lobster Fontina Panini by Tiffany Collins lobster Newberg meets the sandwich.
Big chunks of lobster peek through mounds of creamy potatoes.
lobster Tails with Cracked Black Pepper and Cinnamon by Raghavan Iyer Fresh or frozen lobster tails are perfectly acceptable.
It opens the collection Consider The lobster, and of all his nonfiction, it is his smartest, funniest, and toughest.
Like a fish, er, lobster out of water – a model walks the runway at Milan Fashion Week during the Gucci Spring/Summer 2013 show.
This prejudice may come from its turning green on boiling the lobster.
Tom couldn't better show his liking for the lobster than by eating him.
It pursues the lobster (legusta), into which it sucks itself; the legusta devours the scorpena, and the scorpena again the murena.
The otters behave like otters, the salmon like salmon, the lobster like the lobster he is.
Was she to sit and eat plain bread and cheese when she felt like lobster mayonnaise and could get it?
marine shellfish, Old English loppestre "lobster, locust," corruption of Latin locusta, lucusta "lobster, locust," by influence of Old English loppe "spider," a variant of lobbe. The ending of Old English loppestre is the fem. agent noun suffix (cf. Baxter, Webster; see -ster), which approximated the Latin sound.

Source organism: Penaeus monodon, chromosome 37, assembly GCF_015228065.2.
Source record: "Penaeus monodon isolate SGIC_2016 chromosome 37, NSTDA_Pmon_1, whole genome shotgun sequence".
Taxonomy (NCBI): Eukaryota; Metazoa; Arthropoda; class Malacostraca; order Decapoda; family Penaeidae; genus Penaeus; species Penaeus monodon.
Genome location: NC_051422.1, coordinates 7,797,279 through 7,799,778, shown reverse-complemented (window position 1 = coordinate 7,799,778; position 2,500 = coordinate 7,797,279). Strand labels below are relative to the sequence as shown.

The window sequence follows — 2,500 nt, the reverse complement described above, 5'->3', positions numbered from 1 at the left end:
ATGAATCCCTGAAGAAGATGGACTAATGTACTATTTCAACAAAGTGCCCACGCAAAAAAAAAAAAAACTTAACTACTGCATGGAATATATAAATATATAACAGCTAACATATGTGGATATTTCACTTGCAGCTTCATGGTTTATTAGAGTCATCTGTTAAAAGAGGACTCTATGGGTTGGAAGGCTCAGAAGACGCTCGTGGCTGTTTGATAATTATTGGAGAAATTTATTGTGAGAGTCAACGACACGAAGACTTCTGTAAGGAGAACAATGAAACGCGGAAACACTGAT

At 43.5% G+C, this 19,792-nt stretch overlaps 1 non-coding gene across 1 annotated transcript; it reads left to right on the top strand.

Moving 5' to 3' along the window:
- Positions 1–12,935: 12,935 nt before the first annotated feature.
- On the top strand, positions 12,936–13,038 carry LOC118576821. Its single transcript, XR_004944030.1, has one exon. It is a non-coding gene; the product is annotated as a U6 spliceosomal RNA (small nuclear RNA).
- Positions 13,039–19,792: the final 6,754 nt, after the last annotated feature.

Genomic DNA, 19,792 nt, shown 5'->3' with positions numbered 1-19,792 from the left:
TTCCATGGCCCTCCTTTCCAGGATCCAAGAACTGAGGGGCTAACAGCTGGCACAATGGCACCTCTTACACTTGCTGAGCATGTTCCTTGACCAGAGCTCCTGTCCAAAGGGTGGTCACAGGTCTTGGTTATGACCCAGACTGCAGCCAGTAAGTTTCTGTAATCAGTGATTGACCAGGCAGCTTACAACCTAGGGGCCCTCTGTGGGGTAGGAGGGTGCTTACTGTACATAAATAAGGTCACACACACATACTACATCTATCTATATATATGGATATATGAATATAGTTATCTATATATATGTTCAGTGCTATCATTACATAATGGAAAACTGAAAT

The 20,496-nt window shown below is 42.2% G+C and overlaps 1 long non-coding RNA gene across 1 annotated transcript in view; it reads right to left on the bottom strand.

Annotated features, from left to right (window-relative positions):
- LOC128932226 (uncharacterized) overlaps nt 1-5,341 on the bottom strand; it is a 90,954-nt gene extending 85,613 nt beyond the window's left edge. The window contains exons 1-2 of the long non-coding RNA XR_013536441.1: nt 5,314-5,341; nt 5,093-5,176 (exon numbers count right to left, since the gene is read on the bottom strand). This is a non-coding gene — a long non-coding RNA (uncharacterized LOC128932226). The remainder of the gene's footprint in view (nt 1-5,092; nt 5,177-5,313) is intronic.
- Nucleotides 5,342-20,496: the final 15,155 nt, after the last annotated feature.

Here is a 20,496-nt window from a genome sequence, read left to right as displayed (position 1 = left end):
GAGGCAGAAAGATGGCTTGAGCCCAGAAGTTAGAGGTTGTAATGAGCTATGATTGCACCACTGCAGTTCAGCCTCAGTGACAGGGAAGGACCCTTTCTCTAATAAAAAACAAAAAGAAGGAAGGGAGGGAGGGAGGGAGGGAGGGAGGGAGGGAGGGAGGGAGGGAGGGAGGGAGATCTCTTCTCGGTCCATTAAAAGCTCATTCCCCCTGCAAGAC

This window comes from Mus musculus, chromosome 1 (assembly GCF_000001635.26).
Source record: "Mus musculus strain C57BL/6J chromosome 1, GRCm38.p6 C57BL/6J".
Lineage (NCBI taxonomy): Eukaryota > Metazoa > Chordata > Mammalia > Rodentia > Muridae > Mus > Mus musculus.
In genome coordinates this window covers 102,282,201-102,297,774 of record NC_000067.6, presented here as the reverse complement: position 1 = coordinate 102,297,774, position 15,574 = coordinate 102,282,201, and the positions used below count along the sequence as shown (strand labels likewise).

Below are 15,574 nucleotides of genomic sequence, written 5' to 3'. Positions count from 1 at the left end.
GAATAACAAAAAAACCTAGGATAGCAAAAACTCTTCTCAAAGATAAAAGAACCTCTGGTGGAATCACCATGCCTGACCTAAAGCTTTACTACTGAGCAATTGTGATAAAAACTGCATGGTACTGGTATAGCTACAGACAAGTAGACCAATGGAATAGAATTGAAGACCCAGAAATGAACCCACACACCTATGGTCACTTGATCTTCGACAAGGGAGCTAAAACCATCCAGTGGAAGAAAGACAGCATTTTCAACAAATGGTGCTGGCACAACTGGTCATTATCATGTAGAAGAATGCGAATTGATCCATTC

Perhaps a transferred use of the Latin word; trilobite fossils in Worcestershire limestone quarries were known colloquially as locusts, which seems to be the generic word for "unidentified arthropod," as apple is for "foreign fruit." OED says the Latin word originally meant "lobster or some similar crustacean, the application to the locust being suggested by the resemblance in shape." Locusta in the sense "lobster" also appears in French (langouste now "crawfish, crayfish," but in Old French "lobster" and "locust;" a 13c. psalter has God giving over the crops of Egypt to the langoustes) and Old Cornish (legast). As slang for "a British soldier" since 1640s, originally in reference to the jointed armor of the Roundhead cuirassiers, later (1660) to the red coat.
Sir William Waller having received from London [in June 1643] a fresh regiment of five hundred horse, under the command of sir Arthur Haslerigge, which were so prodigiously armed that they were called by the other side the regiment of lobsters, because of their bright iron shells with which they were covered, being perfect curasseers. [Clarendon, "History of the Rebellion," 1647]